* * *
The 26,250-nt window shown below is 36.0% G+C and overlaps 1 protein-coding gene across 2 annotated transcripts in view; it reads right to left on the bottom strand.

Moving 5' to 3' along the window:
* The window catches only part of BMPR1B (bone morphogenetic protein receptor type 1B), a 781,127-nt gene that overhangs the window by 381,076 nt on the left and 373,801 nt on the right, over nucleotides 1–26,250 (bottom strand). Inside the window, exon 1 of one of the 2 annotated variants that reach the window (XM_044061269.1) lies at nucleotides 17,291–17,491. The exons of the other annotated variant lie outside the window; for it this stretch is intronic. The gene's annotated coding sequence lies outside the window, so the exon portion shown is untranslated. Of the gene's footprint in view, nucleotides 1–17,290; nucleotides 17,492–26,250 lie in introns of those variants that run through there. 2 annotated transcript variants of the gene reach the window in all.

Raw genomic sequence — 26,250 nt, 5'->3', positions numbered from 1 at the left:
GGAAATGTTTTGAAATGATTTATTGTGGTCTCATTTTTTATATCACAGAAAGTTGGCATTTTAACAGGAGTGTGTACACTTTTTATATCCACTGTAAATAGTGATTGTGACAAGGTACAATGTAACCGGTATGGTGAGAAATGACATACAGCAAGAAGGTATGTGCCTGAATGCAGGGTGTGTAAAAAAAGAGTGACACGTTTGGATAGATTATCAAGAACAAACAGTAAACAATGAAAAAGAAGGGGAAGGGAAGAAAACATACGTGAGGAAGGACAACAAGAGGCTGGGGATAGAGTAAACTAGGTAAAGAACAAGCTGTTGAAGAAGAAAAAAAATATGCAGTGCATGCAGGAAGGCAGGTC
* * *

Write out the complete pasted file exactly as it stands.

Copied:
The 26,250-nt window shown below is 36.0% G+C and overlaps 1 protein-coding gene across 2 annotated transcripts in view; it reads right to left on the bottom strand.

Moving 5' to 3' along the window:
* The window catches only part of BMPR1B (bone morphogenetic protein receptor type 1B), a 781,127-nt gene that overhangs the window by 381,076 nt on the left and 373,801 nt on the right, over nucleotides 1–26,250 (bottom strand). Inside the window, exon 1 of one of the 2 annotated variants that reach the window (XM_044061269.1) lies at nucleotides 17,291–17,491. The exons of the other annotated variant lie outside the window; for it this stretch is intronic. The gene's annotated coding sequence lies outside the window, so the exon portion shown is untranslated. Of the gene's footprint in view, nucleotides 1–17,290; nucleotides 17,492–26,250 lie in introns of those variants that run through there. 2 annotated transcript variants of the gene reach the window in all.

Raw genomic sequence — 26,250 nt, 5'->3', positions numbered from 1 at the left:
GGAAATGTTTTGAAATGATTTATTGTGGTCTCATTTTTTATATCACAGAAAGTTGGCATTTTAACAGGAGTGTGTACACTTTTTATATCCACTGTAAATAGTGATTGTGACAAGGTACAATGTAACCGGTATGGTGAGAAATGACATACAGCAAGAAGGTATGTGCCTGAATGCAGGGTGTGTAAAAAAAGAGTGACACGTTTGGATAGATTATCAAGAACAAACAGTAAACAATGAAAAAGAAGGGGAAGGGAAGAAAACATACGTGAGGAAGGACAACAAGAGGCTGGGGATAGAGTAAACTAGGTAAAGAACAAGCTGTTGAAGAAGAAAAAAAATATGCAGTGCATGCAGGAAGGCAGGTC